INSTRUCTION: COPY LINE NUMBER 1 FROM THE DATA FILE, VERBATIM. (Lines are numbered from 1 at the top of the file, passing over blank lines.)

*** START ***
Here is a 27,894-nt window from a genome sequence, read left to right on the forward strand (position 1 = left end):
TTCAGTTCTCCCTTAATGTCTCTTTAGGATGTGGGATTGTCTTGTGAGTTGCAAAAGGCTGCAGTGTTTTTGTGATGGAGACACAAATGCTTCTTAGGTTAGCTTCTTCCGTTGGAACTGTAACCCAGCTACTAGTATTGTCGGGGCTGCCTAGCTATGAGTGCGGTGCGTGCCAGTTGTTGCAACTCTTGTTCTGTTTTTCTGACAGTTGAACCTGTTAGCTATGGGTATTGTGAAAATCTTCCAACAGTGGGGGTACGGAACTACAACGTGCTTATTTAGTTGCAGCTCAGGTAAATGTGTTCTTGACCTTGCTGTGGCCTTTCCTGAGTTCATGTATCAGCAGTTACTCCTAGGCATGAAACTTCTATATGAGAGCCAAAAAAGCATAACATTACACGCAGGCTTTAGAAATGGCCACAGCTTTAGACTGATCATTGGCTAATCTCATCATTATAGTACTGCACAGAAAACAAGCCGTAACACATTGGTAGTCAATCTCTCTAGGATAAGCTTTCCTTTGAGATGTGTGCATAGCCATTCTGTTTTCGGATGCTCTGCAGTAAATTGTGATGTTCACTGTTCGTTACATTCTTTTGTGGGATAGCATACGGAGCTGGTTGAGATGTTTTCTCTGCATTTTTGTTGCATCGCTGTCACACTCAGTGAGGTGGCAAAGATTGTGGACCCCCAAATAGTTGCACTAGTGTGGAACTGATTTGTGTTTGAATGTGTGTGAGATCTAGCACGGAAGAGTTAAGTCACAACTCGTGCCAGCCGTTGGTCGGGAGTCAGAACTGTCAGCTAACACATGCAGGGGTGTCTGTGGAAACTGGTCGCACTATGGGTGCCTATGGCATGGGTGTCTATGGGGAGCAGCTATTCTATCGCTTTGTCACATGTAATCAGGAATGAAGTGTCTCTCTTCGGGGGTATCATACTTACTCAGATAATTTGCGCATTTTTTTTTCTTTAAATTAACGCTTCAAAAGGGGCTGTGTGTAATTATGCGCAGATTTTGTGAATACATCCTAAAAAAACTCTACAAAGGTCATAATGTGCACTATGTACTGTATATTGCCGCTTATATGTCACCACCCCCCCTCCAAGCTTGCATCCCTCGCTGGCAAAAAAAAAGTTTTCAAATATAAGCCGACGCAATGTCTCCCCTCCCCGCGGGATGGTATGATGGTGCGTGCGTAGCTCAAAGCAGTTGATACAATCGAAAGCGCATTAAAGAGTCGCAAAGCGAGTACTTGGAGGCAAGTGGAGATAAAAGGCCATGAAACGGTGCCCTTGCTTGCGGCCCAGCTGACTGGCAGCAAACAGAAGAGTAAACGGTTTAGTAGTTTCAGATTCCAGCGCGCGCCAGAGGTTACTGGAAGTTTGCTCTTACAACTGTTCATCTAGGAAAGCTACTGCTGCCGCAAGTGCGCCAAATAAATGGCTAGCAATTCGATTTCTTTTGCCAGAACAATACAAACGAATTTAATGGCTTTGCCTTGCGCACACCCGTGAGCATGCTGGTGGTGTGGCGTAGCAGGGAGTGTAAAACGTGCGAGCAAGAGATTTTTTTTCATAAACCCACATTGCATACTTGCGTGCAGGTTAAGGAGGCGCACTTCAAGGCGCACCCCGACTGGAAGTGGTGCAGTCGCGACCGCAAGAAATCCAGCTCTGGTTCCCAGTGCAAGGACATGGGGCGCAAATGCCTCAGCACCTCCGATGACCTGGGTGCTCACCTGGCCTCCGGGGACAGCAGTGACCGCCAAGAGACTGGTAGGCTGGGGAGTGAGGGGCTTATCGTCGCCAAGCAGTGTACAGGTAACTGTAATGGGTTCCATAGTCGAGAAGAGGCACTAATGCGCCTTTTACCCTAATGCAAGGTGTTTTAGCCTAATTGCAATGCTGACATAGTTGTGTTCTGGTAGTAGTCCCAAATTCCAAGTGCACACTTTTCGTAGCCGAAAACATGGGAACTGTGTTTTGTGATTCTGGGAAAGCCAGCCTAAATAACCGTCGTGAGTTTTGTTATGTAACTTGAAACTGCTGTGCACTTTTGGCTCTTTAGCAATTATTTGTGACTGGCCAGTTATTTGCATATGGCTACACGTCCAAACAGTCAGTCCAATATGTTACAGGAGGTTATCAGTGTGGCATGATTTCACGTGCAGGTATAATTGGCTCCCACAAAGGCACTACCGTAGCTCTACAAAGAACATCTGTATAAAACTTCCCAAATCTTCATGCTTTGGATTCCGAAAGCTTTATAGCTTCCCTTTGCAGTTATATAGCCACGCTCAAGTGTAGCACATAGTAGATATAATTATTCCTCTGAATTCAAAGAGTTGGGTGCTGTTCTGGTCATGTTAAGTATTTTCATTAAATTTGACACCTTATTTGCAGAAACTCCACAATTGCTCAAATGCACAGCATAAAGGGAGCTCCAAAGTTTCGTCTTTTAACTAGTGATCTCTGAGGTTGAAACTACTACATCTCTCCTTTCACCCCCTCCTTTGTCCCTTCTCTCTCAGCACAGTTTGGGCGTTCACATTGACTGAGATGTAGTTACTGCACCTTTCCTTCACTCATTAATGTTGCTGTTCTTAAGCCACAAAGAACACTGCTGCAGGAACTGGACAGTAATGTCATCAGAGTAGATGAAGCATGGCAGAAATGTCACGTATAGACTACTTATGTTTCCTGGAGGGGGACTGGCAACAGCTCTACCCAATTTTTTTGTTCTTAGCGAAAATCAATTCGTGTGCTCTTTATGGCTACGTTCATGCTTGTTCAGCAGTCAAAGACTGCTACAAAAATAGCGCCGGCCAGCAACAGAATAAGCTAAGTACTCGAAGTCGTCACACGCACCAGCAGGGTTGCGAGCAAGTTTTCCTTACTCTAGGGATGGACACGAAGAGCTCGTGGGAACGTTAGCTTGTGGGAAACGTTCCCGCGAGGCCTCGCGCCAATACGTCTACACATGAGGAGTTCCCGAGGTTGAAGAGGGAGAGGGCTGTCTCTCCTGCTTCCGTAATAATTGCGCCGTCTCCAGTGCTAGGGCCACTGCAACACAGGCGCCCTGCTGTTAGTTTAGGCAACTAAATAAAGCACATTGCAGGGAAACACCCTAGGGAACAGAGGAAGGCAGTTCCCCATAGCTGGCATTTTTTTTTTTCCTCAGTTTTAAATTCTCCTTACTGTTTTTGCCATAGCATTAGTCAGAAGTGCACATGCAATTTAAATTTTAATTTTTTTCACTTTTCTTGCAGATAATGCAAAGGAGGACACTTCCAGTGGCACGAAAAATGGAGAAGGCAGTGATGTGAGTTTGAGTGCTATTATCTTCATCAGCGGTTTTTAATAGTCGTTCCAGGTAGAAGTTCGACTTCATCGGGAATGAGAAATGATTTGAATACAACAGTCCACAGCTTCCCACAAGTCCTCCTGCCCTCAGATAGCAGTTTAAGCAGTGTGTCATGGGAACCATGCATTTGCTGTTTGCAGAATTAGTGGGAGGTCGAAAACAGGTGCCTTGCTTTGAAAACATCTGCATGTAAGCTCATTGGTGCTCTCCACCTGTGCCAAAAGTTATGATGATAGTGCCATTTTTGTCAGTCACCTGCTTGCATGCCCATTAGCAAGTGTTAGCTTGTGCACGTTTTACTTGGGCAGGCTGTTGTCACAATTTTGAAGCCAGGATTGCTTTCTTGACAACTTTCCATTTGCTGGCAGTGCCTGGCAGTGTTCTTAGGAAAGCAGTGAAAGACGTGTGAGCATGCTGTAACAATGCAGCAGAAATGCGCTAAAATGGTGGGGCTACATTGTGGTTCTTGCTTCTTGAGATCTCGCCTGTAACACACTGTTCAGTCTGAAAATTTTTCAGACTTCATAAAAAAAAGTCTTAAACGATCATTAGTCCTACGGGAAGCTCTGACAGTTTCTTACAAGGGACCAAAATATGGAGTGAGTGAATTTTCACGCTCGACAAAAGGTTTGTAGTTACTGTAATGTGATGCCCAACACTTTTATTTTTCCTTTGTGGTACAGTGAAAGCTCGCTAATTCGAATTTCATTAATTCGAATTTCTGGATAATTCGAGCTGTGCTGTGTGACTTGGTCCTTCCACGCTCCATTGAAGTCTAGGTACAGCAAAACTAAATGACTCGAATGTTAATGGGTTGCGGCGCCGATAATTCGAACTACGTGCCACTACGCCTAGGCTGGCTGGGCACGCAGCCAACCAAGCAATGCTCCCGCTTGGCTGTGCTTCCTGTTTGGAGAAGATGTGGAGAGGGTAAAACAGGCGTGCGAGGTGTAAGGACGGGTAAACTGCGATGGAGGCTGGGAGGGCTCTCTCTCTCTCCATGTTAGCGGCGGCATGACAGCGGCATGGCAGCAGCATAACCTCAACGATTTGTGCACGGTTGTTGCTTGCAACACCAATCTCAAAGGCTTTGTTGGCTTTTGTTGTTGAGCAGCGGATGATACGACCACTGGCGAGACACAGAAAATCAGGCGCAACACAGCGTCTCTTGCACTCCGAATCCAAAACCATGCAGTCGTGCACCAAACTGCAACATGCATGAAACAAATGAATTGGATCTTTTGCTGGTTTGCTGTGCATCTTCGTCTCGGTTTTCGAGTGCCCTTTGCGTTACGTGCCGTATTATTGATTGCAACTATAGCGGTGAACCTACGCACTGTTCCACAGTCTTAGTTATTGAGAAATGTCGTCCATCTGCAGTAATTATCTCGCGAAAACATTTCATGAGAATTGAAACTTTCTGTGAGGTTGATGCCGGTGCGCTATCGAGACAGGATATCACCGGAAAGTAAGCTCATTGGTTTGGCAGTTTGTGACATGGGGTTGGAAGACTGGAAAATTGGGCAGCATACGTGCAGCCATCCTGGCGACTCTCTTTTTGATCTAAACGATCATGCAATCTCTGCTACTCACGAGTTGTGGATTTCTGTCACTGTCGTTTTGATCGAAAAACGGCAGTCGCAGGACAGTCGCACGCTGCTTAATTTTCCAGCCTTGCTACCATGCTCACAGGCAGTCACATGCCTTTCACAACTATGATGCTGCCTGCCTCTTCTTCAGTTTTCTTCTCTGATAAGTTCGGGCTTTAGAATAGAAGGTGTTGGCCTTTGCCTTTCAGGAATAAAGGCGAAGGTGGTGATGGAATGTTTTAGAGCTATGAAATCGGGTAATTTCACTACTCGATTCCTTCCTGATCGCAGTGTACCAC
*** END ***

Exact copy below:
Here is a 27,894-nt window from a genome sequence, read left to right on the forward strand (position 1 = left end):